Hot Rod History
A lot has been written about the origins of the hot rod and the development of the culture that gave rise to them and then grew up around them. This is my own personal take on the subject, and I'm sure others with more detailed knowledge (including the many who were there) might well disagree with my thoughts. With that caveat, I place the defining origin point for hot rods and hot rod culture as the end of World War II. A number of factors came together at one time -- the period between the end of the war in 1945 and the begining of the 1950s -- and mainly in one place -- southern California -- to create a unique environment in which the hot rod and its culture were born.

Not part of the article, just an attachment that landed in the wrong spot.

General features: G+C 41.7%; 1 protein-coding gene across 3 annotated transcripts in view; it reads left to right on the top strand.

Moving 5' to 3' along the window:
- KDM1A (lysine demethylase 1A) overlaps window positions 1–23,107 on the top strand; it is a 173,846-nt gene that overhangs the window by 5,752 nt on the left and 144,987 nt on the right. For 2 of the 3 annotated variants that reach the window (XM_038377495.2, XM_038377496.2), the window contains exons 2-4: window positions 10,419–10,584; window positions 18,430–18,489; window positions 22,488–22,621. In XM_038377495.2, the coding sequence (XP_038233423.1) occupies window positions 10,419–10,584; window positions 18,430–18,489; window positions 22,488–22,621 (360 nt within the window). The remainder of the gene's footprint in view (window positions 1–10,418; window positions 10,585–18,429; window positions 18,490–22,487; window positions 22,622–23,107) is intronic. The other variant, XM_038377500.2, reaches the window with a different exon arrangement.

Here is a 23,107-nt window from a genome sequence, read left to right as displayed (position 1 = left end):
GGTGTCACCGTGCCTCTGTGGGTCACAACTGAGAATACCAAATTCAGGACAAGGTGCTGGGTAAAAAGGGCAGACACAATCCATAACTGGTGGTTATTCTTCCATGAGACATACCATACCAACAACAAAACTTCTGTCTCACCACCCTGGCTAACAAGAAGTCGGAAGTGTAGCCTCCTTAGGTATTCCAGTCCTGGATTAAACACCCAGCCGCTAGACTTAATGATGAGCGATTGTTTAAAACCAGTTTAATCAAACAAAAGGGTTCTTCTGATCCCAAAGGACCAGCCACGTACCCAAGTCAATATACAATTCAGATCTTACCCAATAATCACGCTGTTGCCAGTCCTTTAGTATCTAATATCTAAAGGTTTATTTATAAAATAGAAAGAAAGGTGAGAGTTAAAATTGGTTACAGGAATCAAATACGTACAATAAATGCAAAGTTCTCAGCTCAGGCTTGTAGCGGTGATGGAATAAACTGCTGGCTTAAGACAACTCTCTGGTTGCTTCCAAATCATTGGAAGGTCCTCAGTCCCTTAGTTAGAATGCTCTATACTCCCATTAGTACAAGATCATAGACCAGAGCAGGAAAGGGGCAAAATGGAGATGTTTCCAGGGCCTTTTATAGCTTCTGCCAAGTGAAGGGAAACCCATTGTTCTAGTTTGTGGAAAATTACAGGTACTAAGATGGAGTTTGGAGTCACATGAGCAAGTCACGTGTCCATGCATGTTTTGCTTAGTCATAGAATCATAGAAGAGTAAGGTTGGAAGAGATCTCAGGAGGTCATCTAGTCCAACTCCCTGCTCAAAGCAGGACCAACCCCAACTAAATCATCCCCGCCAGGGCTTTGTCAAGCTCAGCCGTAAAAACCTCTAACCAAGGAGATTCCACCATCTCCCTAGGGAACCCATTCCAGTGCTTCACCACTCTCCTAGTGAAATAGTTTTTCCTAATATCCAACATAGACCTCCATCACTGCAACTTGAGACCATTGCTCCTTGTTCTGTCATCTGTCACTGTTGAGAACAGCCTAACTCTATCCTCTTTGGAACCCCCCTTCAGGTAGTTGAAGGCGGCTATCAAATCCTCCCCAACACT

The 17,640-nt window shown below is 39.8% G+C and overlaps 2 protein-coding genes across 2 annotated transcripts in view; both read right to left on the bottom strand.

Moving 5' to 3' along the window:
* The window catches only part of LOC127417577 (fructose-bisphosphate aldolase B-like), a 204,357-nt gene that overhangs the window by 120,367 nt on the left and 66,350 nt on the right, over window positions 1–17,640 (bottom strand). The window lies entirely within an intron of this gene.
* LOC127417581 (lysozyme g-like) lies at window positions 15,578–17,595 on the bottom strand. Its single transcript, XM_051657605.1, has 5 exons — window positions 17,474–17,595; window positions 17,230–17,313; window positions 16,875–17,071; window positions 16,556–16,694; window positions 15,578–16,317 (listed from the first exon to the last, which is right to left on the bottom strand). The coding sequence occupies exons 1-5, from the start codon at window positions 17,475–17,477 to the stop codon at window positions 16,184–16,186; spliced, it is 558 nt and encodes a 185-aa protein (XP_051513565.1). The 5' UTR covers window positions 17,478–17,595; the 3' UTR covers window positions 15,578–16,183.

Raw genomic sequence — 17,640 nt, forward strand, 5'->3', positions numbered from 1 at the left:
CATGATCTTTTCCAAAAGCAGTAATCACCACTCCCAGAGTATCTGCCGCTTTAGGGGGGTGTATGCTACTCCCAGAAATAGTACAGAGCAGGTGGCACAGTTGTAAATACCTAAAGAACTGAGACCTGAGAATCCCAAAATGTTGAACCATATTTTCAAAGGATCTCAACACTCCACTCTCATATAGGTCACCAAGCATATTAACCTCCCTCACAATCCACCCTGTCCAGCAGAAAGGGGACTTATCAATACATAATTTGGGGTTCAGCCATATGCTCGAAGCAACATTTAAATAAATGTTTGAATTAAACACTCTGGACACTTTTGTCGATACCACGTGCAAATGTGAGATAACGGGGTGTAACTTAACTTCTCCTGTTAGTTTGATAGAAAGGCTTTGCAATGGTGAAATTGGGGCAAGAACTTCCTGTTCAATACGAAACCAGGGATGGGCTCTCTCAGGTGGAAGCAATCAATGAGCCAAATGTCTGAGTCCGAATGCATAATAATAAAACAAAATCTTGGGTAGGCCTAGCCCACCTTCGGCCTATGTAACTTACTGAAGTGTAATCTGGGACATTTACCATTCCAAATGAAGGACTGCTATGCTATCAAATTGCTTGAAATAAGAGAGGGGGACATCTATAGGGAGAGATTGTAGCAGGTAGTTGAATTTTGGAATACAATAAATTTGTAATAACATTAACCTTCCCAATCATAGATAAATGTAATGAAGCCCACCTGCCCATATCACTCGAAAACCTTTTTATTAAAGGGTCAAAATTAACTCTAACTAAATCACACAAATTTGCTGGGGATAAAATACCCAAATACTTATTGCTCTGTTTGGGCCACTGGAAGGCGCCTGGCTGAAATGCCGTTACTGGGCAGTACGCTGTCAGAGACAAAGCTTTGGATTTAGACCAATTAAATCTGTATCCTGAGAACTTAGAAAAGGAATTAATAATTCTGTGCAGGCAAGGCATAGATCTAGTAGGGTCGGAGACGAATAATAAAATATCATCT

At the end of the war, a legion of young men returned to America with a wad of demobilization cash in their pockets and a sense of freedom and excitement bred by their experiences in the war. With a period of peace and the steadily increasing prosperity of the country as a backdrop, these young men had a "can-do" attitude and a desire to express themselves in ways that their time in the military had stifled. And, all of a sudden, there were a lot of inexpensive used cars available. For five years Detroit had basically been in the business of supplying the military. Now all that production capacity was turned to creating a stream of new cars to satisfy the pent-up demand of a civilian population that had scrimped and saved throughout the Great Depression of the 1930s and the sacrifices of the war years. Men who'd stayed behind to work in America's offices and factories had a lot of savings and they were ready to ditch their aging cars from the 1920s and 1930s for gleaming new models offered by the Big Three (and the others who are now gone, like Wilys and Kaiser). Their trade-ins became the starting point of the hot rodders, and came to define the way they were built and how they looked.These factors dictated the core aesthetic of the classic American hot rod. It was the later Model Ts and the plentiful early-30s Fords and Chevys that became the raw material for the young men who created hot rodding and hot rod culture. Here's a picture of a '32 Ford Roadster, a contemporary car, but one built on the style of those first hot rods. The basic performance and engineering elements of the hotrod came together in these cars: More power, less weight and a look derived from these things leading to chopped tops, channeled bodies, pinched frames, dropped axles and, eventually wide tires. And why southern California? Again, a lot has been written about the question of why southern California became the seed-bed for so much cultural change in the second half of the twentieth century. Part of it was Hollywood, part simply that the western part of the country had reached a critical mass of prosperity and population sufficient to establish itself as a new center of culture distinct from the old center in the northeast. But a few factors made southern California the right place for the birth of hot rodding. One was the climate: with year-round perfect temperature and little rainfall, young men of little means could work outside on cars that had few creature comforts themselves. More important, Los Angeles was the first city truly shaped from its beginnings by the automobile: There were more roads, and new ones there. Finally, and perhaps most importantly, was "the lakes," the dry lake beds just east of L.A. that became a magnet for the chopped and stripped-down speed machines. Here the hot rodders found miles and miles of hard, glass-flat surface upon which to run their machines.